updated 8/22/2005 11:26:03 AM ET 2005-08-22T15:26:03

Small fragments of genetic material that can silence specific genes are showing promise in battling the deadly severe acute respiratory syndrome.

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SARS, first recognized in 2002, killed 774 people worldwide before it was brought under control by quarantine, isolating patients and restricting travel.

Since then, researchers have struggled to find a treatment or vaccine before a new outbreak occurs.

Researchers reported Sunday that snippets called interfering RNA can reduce an existing infection in monkeys and help protect them from new ones.

RNA, or ribonucleic acid, transmits information from the DNA that carries the blueprint of life in cells. The small fragments, called siRNA, can be tailored to silence specific genes. Scientists are investigating this use of RNA in hopes it can help with a variety of medical conditions.

A team led by Patrick Y. Lu of Intradigm Corp. in Rockville, Md., said in the online edition of the journal Nature Medicine that researchers in China and the United States tested two types of siRNA that target different parts of the genome of the SARS virus.

They used five groups, each with four monkeys — specifically, macaques.

Two were control groups that did not receive treatment. Of the three other groups, one was treated with siRNA before being exposed to SARS; the second was treated at the same time as exposure to the disease; the third got the siRNA following infection.

Both the SARS virus and the siRNA were delivered by nasal sprays.

Decreased lung damage in macaques
All the infected animals developed some symptoms. But there was much less lung damage in the animals treated with the RNA fragments, and their body temperature increases were smaller.

A characteristic of SARS is severe, often fatal, damage to the tiny air sacs in the lungs that exchange oxygen for carbon dioxide. Severe damage to those sacs was found in the control animals, while injury in the treated macaques was relatively mild, the researchers said.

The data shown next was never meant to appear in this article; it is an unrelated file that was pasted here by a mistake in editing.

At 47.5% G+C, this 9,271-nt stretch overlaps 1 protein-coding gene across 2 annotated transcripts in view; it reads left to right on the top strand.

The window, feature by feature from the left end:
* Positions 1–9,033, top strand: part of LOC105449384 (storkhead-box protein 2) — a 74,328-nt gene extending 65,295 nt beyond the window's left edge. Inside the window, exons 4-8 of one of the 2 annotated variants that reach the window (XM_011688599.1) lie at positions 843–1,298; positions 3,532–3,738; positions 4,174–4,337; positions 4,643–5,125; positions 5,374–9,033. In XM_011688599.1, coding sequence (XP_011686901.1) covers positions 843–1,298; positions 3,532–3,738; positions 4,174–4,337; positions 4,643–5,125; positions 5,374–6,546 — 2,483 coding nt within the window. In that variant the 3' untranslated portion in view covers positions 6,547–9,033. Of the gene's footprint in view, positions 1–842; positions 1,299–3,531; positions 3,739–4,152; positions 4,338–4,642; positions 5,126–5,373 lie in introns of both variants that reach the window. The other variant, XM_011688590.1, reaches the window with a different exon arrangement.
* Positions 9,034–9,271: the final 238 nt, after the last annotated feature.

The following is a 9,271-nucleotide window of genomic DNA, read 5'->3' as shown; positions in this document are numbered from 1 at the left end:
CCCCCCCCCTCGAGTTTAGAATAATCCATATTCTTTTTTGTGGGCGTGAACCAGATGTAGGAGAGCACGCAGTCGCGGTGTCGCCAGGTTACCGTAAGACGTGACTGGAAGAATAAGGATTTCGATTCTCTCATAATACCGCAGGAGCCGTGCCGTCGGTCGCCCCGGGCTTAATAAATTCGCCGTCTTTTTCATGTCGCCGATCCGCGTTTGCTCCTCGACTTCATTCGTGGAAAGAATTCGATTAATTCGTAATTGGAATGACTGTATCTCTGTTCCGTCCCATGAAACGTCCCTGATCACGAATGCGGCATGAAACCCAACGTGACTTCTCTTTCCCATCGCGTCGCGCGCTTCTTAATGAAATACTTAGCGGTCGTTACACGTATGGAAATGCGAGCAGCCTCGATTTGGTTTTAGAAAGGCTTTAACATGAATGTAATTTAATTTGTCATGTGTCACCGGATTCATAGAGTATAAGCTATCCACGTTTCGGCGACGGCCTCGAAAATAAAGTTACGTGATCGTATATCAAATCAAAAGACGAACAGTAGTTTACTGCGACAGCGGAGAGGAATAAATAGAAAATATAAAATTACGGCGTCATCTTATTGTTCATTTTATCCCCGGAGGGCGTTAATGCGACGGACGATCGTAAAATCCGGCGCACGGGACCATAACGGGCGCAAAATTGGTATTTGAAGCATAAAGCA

Throat samples taken four days after infection found evidence of the SARS virus in just 25 percent of the animals treated with siRNA.

The monkeys that got siRNA before infection had the fewest symptoms, the smallest increase in body temperature and the least lung damage.

Just how the treatment deals with SARS remains to be determined.

Scientists said the siRNA may block the virus from infecting cells, it may prevent the virus from making damaging proteins after it enters cells or it may prevent the virus from reproducing.

Dr. Rajnish S. Dave of Thomas Jefferson University Medical College in Philadelphia said the study is significant for all siRNA-based treatment of viruses. It’s also a step closer to translating these technologies to regular use.

Dave said, however, the use of siRNA-based technologies is limited in fighting respiratory viruses.

Dr. Krishan K. Pandey of the University of Minnesota said other studies involving siRNA have produced good results in mice.

RNA has preventive role
“The unique point of this report is the usage of ... macaques, which is surely closer to humans than mice, and also that the study is aimed toward a very recently identified virus SARS,” Pandey said.

“Another strong point of this study is the successful use of siRNA in prophylactic treatment of SARS, which is surely a great thing if it is successful in humans,” Pandey said.

He said the move to human trials will involve different challenges.

Neither Pandey nor Dave was part of Lu’s research team.

Several of the team authors, including Lu, disclosed being either consultants for or employees of Intradigm or Top Genomics, Ltd., of Guangzhou, China. Both biopharmaceutical companies are developing RNA therapies for the treatment of human disease.

Additional financial support for the research came from agencies of the Guangzhou provincial government and the China World Trade Corporation.

Vaccine helps fight lymphoma
In a separate Nature Medicine report, also published online on Sunday, researchers said they had found an experimental vaccine that can prime the immune system to help fight an aggressive form of lymphoma.

That study was done by scientists at The University of Texas M. D. Anderson Cancer Center and the National Cancer Institute.

Many scientists have thought two types of immune cell produced in the bone marrow — B cells and T cells — are needed to prime the immune system.

The cancer researchers found that after a treatment that depletes B cells, they could follow with an experimental vaccine that boosts T-cell immune response. The treatment produced an 89 percent survival rate at 46 months in 26 patients with mantle cell lymphoma, which is difficult to control.

“This paves the way to use vaccines in a number of hematological cancers that are treated by eliminating diseased B cells,” Dr. Sattva Neelapu, lead author of the study, said in a statement.

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